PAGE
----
Last year in May, the teaser trailer for Paper Ghost Stories: Third Eye Open was revealed. This May, an even more exciting revelation follows. As part of this year’s LudoNarraCon happening on Steam, Malaysian indie studio Cellar Vault Games and publisher Chorus Worldwide Games unveiled the playable demo (and a new trailer!) for the second installment to their Paper Ghost Stories horror anthology. I have previously reviewed the first installment, Paper Ghost Stories: 7PM, which laid down solid foundations for an intriguing and culturally rich story for the series. This time, let’s take a look at the second installment’s demo fresh from the oven and see what more creepy tales await us.
Same Same, but Different
With the same Southeast Asian shadow puppetry-inspired paper aesthetics for its visual design and the same focus on a group of children for its narrative, Paper Ghost Stories: Third Eye Open feels right at home in this anthology of narrative-driven horror adventure games alongside Paper Ghost Stories: 7PM. Yet, even in its 25-minute demo, Third Eye Open clearly stood apart from 7PM.
First of all, the opening scene where three children were seated together talking about strange encounters is a familiar sight to those who have played 7PM, but the demo hints that the story of Third Eye Open is going to be longer and more in-depth. In Paper Ghost Stories: Third Eye Open, you play as Ting, a Chinese Malaysian girl who can see spirits. While you get to play the beginning arc of Ting’s story in the demo, you will soon notice that some segments have been left out. In their place are summaries telling you what those parts will be about in the full game. I was disappointed there weren’t more segments included, though that only goes to show how much the demo has piqued my interest in Ting’s story. I also look forward to the surprises that the other undisclosed venues would bring as I enjoyed walking around the current two venues, both of which already have noticeably larger layouts and exploration areas than those present in 7PM.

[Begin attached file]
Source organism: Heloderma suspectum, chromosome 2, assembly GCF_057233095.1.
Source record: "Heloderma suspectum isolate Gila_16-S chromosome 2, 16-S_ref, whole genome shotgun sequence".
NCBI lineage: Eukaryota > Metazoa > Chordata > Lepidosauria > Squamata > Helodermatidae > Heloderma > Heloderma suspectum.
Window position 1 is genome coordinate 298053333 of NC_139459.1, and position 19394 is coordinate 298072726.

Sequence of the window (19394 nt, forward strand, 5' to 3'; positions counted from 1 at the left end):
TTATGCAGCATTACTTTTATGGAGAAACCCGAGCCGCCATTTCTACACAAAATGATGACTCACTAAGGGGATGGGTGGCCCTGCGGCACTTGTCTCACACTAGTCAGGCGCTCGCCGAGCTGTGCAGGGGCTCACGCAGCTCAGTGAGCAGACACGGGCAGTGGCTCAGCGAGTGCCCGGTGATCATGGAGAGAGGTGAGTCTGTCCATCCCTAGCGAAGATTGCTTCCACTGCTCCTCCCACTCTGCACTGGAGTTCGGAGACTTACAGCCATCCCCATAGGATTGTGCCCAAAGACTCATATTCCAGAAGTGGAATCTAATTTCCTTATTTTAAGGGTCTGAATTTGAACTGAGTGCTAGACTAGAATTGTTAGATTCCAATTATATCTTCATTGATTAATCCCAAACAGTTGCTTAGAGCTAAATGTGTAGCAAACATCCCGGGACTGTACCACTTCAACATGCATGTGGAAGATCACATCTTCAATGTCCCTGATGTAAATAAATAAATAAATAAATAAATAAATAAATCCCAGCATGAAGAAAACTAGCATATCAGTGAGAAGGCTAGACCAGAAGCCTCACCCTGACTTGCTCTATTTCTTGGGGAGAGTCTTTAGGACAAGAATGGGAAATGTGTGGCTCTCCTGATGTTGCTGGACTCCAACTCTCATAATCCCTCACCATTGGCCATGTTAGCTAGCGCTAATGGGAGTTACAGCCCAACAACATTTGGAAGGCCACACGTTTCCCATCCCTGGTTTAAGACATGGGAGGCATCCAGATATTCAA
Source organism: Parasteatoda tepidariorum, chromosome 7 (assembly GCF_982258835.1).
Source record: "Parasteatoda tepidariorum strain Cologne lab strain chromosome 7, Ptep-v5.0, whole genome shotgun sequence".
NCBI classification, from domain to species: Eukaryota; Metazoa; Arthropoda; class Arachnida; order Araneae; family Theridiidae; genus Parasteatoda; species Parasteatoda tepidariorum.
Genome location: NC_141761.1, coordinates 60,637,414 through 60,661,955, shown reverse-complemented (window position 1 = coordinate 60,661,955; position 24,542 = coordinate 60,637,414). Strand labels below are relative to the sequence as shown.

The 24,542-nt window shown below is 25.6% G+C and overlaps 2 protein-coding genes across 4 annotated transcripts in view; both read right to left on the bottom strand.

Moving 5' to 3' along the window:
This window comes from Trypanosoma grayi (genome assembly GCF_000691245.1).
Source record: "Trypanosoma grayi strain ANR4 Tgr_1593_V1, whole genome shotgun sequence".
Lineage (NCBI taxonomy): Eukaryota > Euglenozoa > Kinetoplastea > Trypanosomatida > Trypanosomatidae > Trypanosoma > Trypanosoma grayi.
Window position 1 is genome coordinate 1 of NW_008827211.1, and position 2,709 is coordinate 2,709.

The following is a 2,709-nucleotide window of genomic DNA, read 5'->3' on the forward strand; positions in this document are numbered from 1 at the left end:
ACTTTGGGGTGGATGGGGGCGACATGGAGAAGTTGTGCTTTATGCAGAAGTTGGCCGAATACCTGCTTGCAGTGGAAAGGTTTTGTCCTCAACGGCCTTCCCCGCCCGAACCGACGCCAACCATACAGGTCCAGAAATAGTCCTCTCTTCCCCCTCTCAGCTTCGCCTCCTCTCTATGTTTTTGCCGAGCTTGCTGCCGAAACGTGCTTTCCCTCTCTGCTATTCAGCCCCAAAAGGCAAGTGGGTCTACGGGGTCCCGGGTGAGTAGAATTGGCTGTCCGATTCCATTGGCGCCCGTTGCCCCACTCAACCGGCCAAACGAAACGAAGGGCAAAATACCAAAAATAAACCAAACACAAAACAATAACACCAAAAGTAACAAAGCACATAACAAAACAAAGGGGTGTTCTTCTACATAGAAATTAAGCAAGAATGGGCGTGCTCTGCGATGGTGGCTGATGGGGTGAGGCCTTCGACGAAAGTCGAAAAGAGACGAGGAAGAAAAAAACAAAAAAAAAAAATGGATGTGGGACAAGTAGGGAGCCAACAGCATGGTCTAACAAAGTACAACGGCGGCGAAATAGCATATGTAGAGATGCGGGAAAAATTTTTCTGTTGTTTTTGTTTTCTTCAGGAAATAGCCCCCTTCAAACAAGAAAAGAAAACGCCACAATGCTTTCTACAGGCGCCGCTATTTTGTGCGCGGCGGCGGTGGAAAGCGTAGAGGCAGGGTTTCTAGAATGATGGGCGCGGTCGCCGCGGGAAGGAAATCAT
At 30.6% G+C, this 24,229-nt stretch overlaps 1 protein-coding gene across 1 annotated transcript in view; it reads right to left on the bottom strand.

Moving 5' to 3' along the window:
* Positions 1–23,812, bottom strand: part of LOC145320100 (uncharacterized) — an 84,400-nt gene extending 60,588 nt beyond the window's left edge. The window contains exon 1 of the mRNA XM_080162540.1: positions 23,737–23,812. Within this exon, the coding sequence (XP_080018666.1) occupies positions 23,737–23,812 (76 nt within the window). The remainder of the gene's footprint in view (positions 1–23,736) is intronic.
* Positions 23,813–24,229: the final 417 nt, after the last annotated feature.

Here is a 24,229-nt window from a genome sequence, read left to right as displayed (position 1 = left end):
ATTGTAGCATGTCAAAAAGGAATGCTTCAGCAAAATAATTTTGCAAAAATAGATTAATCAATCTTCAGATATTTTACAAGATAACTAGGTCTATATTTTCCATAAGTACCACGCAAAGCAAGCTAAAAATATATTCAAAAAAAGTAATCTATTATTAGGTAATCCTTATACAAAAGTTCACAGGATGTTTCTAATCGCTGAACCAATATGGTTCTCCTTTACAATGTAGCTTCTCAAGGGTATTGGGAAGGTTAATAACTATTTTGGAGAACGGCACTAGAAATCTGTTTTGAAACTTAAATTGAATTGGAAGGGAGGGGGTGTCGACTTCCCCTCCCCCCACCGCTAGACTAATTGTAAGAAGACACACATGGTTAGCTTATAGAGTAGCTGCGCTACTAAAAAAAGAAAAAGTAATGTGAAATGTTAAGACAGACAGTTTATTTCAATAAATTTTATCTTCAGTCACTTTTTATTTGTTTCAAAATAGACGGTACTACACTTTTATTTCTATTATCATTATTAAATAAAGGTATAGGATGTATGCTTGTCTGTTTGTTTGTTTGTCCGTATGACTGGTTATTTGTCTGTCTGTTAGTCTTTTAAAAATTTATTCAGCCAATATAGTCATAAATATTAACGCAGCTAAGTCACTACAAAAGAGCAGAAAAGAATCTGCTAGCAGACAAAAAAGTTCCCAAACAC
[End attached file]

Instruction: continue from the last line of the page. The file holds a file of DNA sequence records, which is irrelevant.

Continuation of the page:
Just like 7PM, Third Eye Open uses Manglish and colloquial Malaysian English for its dialogue lines. However, much to my delight, the demo highlighted the characters’ multilingualism more strongly than before. Ting’s mother, for example, knows Bahasa Melayu and Cantonese on top of English and Mandarin. While this means the game would have to add explanatory footnotes in order to be most accessible to players who do not know these languages, I do find the resulting dialogue texts culturally significant and flavorful.
Third Eye Open follows the same narrative pattern as 7PM, where it starts with a tranquil tone and later dips into something spooky and unsettling, though I felt much darker undertones from the second installment’s story. In the demo alone, two of the mini-games involved hiding from the wrathful eyes of a violent alcoholic ghost. Even Ting’s ghost friend warns her to be more careful as she does not know about everything out there. Knowing the context of 7PM, I am actually a little apprehensive to watch how Ting’s story will unfold. Nevertheless, the leads found in the demo so far were promising, especially since they seemed to point towards some possibly shocking and emotional twists down the road.
Visual and Audio Aspects
At first glance, Third Eye Open did not look like its visual design had undergone any big changes since 7PM. The longer conversations are presented in the same visual novel ADV style from before, with a prominent text box at the bottom center and the half-body character sprites of the speakers placed at the sides. The helpful visual effect of making the current speaker’s sprite bigger and immediately obvious is also retained.